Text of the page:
Works well on all
parameters - except sound. Not the level of transparency the drivers
are capable of and some harshness to vocals and strings. The quick'n
dirty is basically a 2nd order filter providing a 3rd order acoustic
roll-off (Butterworth). It provides slightly better power handling but
at the expense of other parameters as pointed out.
Tweeter attenuation: I
recently had a mail for a builder complaining about lack of treble
from his construction and fortunately he had measuring equipment
allowing comparison. It turned out he really like his current speakers
better due to 6-7 dB higher treble level. Now, that is a lot! If you
take a look at measurements show below and elevate treble level some
5-6 dB we're there. With the 7100 tweeter it could actually be done,
but it would sound terrible. The graphs below is from R1011 = 2.2 ohm
providing an almost flat response. Lots of detail and see-through. I
suggest trying 3.3 and 4.7 ohm for R1011 to render a more true
presentation of the treble range. Additional resistors provided with
Measurements may give us an idea
of tonal balance of a system, i.e. too much or too little energy in
certain areas. Measurements may tell us about bass extension if
far-field measurements are merged with near-field measurements. In
addition to this ports may contribute to bass extension. Most of us
diy'ers do not have access to an anechoic room for full-range
measurements from 20-20000 Hz.
What cannot be seen is what kind of bass performance we get in a
given room. Bass performance is highly dependent on in-room
placement of your speaker and the same speaker can be boomy in one
place and lean in another. Actual SPL level at 1 meter distance and
2.8V input is useful for en estimate of system sensitivity and
combined with the impedance profile may give an idea of how
powerful an amplifier is needed to drive the speaker to adequate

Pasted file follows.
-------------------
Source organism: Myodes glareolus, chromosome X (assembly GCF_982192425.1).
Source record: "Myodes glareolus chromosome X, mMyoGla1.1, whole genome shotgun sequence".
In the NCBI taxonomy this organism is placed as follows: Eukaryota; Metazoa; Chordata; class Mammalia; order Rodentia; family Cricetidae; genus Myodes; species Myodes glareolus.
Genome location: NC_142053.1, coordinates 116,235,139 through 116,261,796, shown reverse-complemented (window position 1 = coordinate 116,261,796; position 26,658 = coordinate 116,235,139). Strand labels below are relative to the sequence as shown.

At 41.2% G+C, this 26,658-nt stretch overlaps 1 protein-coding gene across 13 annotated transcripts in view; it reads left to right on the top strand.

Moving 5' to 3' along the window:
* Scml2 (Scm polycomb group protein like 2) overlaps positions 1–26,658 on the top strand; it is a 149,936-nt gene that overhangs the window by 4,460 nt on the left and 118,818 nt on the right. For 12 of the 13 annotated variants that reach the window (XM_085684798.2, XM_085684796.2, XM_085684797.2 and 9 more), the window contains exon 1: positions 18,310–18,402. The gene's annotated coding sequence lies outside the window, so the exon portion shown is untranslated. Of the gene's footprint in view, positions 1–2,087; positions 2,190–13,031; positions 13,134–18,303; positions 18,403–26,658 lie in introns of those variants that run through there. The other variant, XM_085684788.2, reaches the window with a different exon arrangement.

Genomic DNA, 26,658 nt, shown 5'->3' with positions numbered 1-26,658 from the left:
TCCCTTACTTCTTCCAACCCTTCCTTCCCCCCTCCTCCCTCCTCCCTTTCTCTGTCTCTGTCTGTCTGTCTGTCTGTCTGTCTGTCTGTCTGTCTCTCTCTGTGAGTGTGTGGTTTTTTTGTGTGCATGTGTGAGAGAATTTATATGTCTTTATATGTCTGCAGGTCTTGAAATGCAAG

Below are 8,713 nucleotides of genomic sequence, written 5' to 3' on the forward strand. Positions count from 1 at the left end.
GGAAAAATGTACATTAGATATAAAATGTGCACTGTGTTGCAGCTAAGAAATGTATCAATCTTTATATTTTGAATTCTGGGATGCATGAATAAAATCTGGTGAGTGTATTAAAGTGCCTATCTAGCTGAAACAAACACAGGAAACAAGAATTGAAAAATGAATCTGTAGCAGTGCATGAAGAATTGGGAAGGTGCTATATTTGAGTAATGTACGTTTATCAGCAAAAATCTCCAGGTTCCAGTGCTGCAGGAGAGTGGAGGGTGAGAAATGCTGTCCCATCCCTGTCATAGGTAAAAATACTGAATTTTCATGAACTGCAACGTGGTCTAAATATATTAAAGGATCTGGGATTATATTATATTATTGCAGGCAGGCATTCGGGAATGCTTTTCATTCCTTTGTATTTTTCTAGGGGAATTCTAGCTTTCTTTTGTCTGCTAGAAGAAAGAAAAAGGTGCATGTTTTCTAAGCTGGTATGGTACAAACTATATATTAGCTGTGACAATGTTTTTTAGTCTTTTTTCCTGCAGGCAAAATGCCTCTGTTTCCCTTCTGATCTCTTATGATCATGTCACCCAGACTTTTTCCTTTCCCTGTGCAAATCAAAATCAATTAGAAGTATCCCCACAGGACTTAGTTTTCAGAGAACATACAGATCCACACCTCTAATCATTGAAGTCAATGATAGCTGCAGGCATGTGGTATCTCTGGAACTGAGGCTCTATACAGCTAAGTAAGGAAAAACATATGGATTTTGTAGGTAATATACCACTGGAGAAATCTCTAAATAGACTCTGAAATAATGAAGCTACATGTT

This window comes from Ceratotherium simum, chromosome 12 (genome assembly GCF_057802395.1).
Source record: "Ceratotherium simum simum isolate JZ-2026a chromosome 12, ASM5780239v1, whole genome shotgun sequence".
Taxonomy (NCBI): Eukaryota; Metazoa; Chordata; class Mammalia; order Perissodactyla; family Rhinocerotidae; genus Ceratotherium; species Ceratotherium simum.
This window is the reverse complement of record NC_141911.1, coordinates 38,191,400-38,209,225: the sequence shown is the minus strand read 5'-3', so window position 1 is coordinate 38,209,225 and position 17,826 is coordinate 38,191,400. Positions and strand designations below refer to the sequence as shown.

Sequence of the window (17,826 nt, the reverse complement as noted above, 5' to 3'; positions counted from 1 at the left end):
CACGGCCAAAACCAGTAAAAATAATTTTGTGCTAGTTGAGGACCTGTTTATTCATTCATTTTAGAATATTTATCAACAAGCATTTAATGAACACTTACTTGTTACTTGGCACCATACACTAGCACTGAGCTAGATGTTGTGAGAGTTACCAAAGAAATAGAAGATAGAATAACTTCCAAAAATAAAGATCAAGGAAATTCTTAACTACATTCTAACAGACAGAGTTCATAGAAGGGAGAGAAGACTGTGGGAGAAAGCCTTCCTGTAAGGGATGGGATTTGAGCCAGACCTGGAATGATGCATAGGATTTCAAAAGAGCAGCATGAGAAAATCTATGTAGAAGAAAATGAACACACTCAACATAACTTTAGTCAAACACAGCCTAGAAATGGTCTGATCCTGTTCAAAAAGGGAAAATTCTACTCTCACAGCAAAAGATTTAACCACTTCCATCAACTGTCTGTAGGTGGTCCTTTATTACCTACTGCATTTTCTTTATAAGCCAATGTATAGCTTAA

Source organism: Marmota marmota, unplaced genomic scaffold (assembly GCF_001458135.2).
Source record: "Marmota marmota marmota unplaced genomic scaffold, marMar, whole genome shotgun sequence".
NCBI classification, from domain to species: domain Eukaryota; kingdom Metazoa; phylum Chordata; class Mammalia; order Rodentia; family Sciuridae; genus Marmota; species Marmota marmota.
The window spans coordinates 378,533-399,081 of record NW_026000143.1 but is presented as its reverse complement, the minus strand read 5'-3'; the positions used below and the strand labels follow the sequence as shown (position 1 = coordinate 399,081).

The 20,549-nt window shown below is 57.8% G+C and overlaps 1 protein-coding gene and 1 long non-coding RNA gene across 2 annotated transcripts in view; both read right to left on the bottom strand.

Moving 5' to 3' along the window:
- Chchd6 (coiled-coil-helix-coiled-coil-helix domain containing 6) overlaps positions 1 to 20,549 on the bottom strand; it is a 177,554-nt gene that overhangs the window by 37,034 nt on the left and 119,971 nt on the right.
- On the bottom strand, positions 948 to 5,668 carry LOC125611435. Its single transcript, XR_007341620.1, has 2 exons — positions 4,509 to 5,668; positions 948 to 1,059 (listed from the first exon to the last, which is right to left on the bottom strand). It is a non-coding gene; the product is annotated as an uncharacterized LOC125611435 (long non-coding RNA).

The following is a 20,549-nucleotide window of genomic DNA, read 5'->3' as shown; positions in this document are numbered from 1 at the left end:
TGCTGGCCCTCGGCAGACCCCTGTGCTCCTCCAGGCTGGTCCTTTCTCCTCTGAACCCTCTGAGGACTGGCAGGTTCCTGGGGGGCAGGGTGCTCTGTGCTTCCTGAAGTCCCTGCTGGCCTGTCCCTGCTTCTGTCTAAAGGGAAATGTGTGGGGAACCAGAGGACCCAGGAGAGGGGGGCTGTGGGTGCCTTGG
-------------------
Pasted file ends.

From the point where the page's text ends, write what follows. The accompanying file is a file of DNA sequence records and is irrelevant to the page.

What measurements do not tell is the very sound of the speaker
unless displaying serious linear distortion. The level of
transparency, the ability to resolve micro-details, the
"speed" of the bass, etc., cannot be derived from these
data. Distortion measurements rarely tell anything unless seriously
bad and most modern drivers display low distortion within their
specified operating range.
Many people put way too much into these graphs and my comments here
are only meant as warning against over-interpretation. There are
way more to good sound than what can be extracted from a few
graphs. I think I speak for all of us doing speaker measurements
when I say that we learn new things every time we do one. Every
graph needs interpretation in terms of what it means sonically and
how it impacts our choice of mating drivers, cabinet and crossover
Left: Response of system from 400-10000
Hz with input normalised for 2.8V/1m. System sensitivity = ~85 dB/2.8
volts. Right: 200-30000 Hz displayed.
Left: Point of crossover around 1.8 kHz,
12 dB/octave. Right: Impact of RC circuit across L2011.
Left: The tweeter roll-off could be
further smoothed by an LCR circuit across tweeter terminals, e.g. 1 mH/68uF/4R7.
Listening tests at quite loud levels didn't suggest this tweak
imperative. Right: System impedance, minimum = 6 ohms. No particular
difficult load on the amplifier.
Left: Vent tuning from port as-is (black) and with felt inserted (red). Right: Horizontal
dispersion at 0o, 10o, 20o
Left: CSD at 25 dB scaling. Right: Step response.
Left: 2nd and 3rd harmonic dist. shown @ 2.8V input. Right: THD shown
@ 2.8V input. Equivalent to around 85 dB/1 meter.
Left: 2nd and 3rd harmonic dist. shown @ 5.6V input (disregard red
graph). Right: THD shown @ 5.6V input. Equivalent to around 91 dB/1
Please source components locally.
Click images to view
large. The terms "upper" coil and cap refers to the
orientation of components shown in schematics.
0.33 uF does not come as Superior-Z, thus Silver-Z.
If you use standard PP caps and wire coils all of this will take up
significant less space - but sound will deteriorate.